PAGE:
Is Stock Picking Dead?
Hedge funds are bleeding assets.
Institutional investors are whipped into a frenzy pulling money out, and my inside sources on Wall Street tell me that it’s bad... really bad.
Think about it...
When a manager goes from making $10 million a year to around $1 million, it’s quite a painful sting. I'm not crying for them or anything, but it just goes to show you how intense things can get in the money management world.
What’s the source for all of this pain? Simply put, hedge funds aren’t beating the S&P 500 index.
When the chief investment officers for retirement funds around the country sit before their boards, they have to show results. These folks are allocating billions of dollars to different managers with basically one goal in mind: beat the index.
If the hedge fund didn’t beat the index (which the majority of them weren’t able to do), the investment office has a hard time justifying paying high fees of 2% assets PLUS a 20% take of the profits — for sub-par performance.
Giving Up on Stock Picking
Investors are taking their money from active managers — those who try to beat the index by stock picking — and turning it over to passive managers — funds and ETFs that match the index.
Over the last three years, investors added nearly $1.3 trillion to passive mutual funds!
The reason they are investing in passive funds is simple: superior performance, simplicity, and lower fees.
Already the media is fanning the flames. In the past few weeks, the Wall Street Journal ran a story on the death of stock picking. A few weeks later, it ran a piece on the head of Nevada’s $35 billion retirement fund who put all the assets in low-cost funds that mimic the index and spent a lot of his time doing nothing to manage the assets.
So, what should you do... go with active or passive investing?
My short answer to you is: NEITHER!
And here’s why...
If you’re an intelligent investor and know how to pick stocks, then putting your money in an index fund doesn’t make a whole lot of sense.
Sure, it’s hard to beat the index, but keep in mind that by doing it yourself, you’re not paying management fees or giving up a share of the profits.
Those are two very big hurdles to overcome when you turn over management to an outsider.
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The Secret to Stock Picking: Due Diligence
If you do your own research and have the proper temperament to invest, then beating the stock market over the long term is not going to be too big a challenge.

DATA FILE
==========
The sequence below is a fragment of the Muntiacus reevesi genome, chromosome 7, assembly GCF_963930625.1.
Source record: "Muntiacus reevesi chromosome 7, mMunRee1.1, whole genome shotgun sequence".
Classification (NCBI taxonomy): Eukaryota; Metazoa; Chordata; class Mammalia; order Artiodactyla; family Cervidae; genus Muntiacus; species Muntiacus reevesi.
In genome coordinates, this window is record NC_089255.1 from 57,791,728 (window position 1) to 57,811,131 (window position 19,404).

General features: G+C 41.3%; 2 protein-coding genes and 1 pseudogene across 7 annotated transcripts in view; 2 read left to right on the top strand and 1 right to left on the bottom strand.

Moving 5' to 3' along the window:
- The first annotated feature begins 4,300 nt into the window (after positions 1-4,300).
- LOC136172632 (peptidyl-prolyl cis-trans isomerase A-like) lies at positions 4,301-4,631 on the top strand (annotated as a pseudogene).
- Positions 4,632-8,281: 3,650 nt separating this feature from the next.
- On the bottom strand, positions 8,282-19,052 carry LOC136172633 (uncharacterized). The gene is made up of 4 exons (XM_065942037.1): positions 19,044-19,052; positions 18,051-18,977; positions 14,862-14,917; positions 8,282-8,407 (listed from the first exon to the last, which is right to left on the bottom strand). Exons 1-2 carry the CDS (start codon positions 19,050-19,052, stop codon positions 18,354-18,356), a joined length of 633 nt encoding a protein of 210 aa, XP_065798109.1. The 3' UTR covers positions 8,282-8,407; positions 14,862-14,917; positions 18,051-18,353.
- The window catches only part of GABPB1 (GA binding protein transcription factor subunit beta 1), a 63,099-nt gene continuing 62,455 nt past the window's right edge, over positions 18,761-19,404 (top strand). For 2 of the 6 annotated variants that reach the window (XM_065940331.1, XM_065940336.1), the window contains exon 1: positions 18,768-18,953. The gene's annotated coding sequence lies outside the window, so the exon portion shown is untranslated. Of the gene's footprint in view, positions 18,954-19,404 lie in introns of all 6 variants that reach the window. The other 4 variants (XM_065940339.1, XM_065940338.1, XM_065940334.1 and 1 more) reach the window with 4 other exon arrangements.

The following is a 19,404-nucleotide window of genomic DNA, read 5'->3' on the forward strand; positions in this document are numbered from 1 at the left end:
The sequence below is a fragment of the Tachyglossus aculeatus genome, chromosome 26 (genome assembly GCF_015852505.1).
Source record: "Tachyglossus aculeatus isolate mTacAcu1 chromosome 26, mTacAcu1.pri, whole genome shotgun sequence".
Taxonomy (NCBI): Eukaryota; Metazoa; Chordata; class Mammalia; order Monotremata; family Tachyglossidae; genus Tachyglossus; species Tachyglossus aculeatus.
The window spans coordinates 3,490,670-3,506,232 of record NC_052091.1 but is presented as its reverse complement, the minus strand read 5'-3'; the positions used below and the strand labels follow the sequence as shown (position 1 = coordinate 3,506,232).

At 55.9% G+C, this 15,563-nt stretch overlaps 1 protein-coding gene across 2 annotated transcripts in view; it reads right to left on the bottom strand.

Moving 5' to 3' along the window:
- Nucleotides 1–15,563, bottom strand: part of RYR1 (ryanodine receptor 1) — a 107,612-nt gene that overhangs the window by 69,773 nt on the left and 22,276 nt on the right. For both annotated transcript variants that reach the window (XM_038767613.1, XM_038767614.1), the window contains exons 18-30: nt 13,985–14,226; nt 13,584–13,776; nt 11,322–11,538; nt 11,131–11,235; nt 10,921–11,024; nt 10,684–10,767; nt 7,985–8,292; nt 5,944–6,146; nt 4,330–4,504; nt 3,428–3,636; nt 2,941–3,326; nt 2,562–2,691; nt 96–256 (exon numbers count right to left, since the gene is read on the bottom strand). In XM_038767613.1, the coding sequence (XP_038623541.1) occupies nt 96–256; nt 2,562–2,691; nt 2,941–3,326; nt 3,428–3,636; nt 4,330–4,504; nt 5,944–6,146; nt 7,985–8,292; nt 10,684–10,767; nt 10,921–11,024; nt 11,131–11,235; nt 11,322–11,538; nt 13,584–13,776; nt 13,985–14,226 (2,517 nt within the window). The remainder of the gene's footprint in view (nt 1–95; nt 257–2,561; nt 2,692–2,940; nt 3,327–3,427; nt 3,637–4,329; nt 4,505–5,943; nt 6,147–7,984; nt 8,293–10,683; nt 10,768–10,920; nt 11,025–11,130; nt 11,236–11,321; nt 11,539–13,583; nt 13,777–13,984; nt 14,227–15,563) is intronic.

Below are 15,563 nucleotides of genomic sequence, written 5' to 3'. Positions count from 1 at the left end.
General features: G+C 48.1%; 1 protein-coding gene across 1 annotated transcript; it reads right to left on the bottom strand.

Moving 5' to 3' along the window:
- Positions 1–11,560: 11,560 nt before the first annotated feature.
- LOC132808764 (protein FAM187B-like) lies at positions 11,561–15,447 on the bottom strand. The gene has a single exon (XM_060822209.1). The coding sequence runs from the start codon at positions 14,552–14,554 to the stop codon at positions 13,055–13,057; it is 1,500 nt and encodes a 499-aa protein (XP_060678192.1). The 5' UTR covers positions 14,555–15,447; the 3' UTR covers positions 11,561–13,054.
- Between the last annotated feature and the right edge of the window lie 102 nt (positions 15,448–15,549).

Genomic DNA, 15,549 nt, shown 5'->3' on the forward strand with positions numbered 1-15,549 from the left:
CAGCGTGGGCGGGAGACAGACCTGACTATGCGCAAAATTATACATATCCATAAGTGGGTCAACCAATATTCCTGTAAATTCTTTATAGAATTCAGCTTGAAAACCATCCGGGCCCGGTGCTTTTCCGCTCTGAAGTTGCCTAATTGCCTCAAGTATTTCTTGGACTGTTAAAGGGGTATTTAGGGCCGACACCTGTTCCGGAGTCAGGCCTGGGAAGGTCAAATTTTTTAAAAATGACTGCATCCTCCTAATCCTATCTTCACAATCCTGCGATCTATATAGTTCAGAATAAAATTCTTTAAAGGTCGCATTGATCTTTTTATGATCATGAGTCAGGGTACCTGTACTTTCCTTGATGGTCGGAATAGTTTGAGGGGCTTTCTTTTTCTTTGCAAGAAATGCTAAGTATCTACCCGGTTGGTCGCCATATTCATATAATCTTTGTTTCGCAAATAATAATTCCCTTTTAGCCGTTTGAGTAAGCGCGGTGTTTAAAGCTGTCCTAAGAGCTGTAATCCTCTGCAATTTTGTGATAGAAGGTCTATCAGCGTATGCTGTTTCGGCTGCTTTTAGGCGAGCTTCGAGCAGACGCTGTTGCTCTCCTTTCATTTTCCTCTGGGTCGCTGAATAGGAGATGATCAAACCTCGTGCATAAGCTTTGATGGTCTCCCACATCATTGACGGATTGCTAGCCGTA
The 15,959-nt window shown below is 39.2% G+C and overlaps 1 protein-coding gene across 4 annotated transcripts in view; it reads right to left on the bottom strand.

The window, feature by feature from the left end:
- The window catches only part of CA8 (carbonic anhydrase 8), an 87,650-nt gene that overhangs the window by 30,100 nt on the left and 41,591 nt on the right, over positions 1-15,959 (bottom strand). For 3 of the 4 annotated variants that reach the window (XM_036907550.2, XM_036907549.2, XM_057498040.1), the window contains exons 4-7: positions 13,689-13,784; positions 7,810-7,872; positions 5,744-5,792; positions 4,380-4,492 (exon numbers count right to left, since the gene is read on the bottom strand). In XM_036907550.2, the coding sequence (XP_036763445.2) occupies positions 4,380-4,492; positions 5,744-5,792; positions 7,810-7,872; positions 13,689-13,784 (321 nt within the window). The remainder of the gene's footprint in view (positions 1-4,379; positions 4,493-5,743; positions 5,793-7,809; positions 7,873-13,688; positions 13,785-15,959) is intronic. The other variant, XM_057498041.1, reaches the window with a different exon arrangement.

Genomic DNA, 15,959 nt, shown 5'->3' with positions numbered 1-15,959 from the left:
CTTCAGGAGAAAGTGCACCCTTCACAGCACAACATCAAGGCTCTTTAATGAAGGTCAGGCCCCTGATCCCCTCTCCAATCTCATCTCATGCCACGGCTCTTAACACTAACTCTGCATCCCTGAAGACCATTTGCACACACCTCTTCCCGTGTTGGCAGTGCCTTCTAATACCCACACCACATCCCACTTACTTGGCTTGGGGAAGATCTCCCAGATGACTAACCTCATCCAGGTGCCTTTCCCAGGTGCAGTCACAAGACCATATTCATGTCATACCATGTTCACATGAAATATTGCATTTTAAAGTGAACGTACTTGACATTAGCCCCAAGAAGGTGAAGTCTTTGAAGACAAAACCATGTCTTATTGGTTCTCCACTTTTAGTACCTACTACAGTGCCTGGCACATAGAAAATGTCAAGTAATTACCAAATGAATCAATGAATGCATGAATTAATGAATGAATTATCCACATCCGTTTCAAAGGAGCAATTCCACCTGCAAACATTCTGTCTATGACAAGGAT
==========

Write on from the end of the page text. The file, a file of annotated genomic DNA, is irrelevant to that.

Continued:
Investing in passive funds such as index funds is the way to go if you don’t have time or expertise to invest on your own. Over time, you will match the index (since you are investing in the index) and have very little to worry about.
However, keep in mind that no matter what valuations the stock market is trading at, index funds will continue to invest your money in the index.
If you don’t think that’s a problem, think back to the dot-com bubble of 2000.
If you invested in the NASDAQ index in 1999, you were looking like a genius — at the end of the year, you were sitting on an 85% return!
It doesn’t get better than that.
As the money poured into the NASDAQ index funds, they kept buying the stocks that made up the index — regardless of the insane valuations.
What was the downside of investing in an index fund? The next three years. During that time, the NASADQ fell -39%, -21%, and -31%.
If you started investing in the NASDAQ index fund starting in 2000, you lost more than two-thirds of your money!
It took the NASDAQ more than 15 years to recover to the high made in March 2000.
Your Next Step
If you have the proper temperament, don’t have a need to trade every day, and are able to put in the time to do your own research... then there’s no reason you shouldn’t be able to the beat the index over a long time frame.
Mr. Market is occasionally mispricing stocks and selling dollar bills for 50 cents. It is those times that you need to buy and reap the rewards.
As more investors plunge into index funds, buying stocks regardless of valuation, that will leave a tremendous opportunity for investors like us who know how to value companies.
Now is the best time to invest, as the market becomes less crowded and opportunities are there for the taking.
All my best,
Charles cut his chops on the trading floor of the New York Futures Exchange before moving on to become a wildly successful money manager on Wall Street.
And with more than 35 years of recommending stocks under his belt, Charles has knocked the cover off the ball, compiling an amazing record of success and posting gain after gain for his loyal readers. He is the editor of Park Avenue Investment Club and the Insider Alert newsletters.
Charles is also the author of the highly acclaimed book, Getting Started in Value Investing.
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